Another Great British Sewing Bee Apron

So it was my sister’s birthday at the beginning of this week (and mine, we’re twins!) and after seeing the apron I made for my friend, she requested one of her own. She said she likes rainbow colours so I drew a few versions I could made from things already in my stash and decided a full-on rainbow might be a bit too much (though in retrospect I slightly wish I’d done it), so I just went for the warm end of the colours as they are the ones she likes and wears most.

There isn’t much to say about the construction -it’s super simple, and I’d already made it. The only thing I will say is don’t melt the fabric of the lining as you give it a final iron before slip stitching the lining to the ‘skirt’ part. D’oh!

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I had my iron on the cotton setting and didn’t even think of checking it. It turns out this orange polycotton must be a lot more poly than it is cotton! It was super annoying to make such a stupid mistake, but it was easily fixed with a new lining piece.

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And here’s the whole thing in all its glory:

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Sorry if this isn’t that interesting, since I’ve already made it and its only an apron, but there will me lots more sewing posts coming as I’ve just had a week off work and although I didn’t get as much sewing as I hoped, I have many plans. I’ve bought 3 new patterns – Christine Haynes’s Emery Dress (for the sewalong), Megan Nielsen’s Banksia Top (of which I’ve already made one and am about to cut out 2 more!) and By Hand London’s Victoria Blazer, which I’ve been umming and ahing about for ages, then I saw the coat version Victoria posted on their blog the other day and decided to spend my birthday money on it. I have most of my stash allocated to a pattern, so hopefully there will be many things sewn in the coming weeks. Then I need to move onto bottoms I think….

Elisalex Number 1

So, I’ve conversely posted about the second By Hand London Elisalex Dress I made first because the first one was always meant as a wearable muslin, so I did all the steps, including the lining and fitting a zip to check the fit and also to finish both dresses, to have…..2 dresses! I finally finished the first one the other night, when I sewed the lining down on the inside. I (obvs) made all the same changes to this one as I made in the second dress. The only difference is that the fabric for this dress was super cheap, very synthetic stuff from one of the cheapo shops in Walthamstow so I underlined the skirt as well as the bodice, because it was pretty much see-through. I don’t know what this stuff is, but it melted when I put the iron on it, on not a very high heat! I bought it thinking I would make a floaty top, like Tilly and the Buttons’s Mathilde Blouse or something, but even by the time I got home I had fallen out of love with it. Having said that, I do actually quite like it as a dress (even if I am falling back into my old ways of wearing mainly blue!).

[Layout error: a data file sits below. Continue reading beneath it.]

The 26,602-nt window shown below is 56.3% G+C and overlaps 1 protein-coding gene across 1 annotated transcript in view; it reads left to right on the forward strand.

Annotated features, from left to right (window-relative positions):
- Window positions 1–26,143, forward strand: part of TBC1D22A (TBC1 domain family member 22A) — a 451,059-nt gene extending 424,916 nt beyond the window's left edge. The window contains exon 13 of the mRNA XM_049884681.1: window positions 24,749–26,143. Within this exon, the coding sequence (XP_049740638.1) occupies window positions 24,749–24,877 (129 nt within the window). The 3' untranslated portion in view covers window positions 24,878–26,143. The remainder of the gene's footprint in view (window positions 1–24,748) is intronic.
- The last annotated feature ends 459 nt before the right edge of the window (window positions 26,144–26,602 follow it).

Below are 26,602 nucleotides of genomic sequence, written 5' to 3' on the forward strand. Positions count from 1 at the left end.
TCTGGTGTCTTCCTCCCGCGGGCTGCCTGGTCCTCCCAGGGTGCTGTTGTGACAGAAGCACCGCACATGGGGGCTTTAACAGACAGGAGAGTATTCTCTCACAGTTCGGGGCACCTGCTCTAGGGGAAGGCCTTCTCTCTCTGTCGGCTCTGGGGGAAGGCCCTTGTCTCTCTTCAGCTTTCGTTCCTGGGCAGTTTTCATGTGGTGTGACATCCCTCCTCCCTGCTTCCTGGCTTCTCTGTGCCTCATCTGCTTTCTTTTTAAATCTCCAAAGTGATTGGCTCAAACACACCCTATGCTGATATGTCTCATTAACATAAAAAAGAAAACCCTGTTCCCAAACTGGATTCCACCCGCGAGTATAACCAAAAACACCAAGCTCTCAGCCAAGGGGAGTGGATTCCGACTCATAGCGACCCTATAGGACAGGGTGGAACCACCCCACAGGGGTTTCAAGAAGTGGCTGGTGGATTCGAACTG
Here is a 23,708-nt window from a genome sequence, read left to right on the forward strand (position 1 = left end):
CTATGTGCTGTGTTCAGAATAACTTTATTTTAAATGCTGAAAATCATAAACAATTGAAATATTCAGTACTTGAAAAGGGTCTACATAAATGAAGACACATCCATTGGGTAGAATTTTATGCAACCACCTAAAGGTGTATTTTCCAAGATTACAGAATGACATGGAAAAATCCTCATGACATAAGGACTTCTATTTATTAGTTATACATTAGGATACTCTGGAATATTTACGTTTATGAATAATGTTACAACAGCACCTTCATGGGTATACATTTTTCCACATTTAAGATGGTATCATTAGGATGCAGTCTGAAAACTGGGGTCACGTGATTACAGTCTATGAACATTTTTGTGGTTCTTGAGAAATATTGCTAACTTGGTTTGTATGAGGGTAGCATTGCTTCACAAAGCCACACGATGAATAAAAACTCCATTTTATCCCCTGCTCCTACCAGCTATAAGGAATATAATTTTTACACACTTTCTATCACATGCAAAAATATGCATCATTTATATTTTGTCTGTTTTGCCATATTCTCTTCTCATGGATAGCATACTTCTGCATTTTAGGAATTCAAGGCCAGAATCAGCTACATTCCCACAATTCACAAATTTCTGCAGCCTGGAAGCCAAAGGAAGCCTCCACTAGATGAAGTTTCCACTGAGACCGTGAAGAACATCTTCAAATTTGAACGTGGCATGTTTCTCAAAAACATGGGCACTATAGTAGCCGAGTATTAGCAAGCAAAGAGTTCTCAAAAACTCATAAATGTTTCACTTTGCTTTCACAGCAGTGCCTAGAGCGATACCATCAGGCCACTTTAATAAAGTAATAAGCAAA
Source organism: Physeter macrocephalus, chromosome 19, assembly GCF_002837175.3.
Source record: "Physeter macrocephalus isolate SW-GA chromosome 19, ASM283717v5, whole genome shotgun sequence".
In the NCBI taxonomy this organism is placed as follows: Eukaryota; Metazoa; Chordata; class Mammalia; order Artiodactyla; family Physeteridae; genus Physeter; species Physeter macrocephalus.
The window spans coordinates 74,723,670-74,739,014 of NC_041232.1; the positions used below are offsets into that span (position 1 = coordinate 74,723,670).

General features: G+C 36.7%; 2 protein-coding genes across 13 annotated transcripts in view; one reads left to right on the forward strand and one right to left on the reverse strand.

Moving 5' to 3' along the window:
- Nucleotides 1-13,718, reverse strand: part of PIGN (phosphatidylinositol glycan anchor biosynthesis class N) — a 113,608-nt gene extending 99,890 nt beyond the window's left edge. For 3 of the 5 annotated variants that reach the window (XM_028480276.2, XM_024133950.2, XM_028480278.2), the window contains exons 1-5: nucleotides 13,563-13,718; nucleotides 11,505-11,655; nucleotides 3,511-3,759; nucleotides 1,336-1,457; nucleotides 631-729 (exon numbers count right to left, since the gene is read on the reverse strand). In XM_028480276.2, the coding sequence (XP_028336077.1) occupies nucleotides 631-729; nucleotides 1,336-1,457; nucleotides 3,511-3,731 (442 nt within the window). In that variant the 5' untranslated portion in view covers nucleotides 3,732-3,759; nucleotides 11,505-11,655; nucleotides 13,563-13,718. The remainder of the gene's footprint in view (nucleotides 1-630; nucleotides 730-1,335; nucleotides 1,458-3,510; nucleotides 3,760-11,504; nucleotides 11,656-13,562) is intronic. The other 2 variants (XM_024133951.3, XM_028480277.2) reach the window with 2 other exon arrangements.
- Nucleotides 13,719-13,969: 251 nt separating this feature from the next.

But enough rambling, here are some photos:

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It looks really long in this photo (it must be the angle), but it actually hits me on the knee, like the other one.

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Again, not perfect from the back (plus you can see the top of the zip sticking out because I took the photos before it was totally finished). I sewed in this zip about 5 times and actually put more ease back into it as it was so tight, in order to get it looking nice at the back, that I couldn’t take a deep breath!

Here’s a close up of the fabric – it’s got some grey in it, so I used this grey zip from my stash. Handy!

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Here’s the inside – I used some white cotton I had lying around, which my mum added to the last time I visited. I love how neat a lined garment looks from the inside! So pleasing, even if no-one really gets to see it when you’re wearing it!

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Elisalex Number 2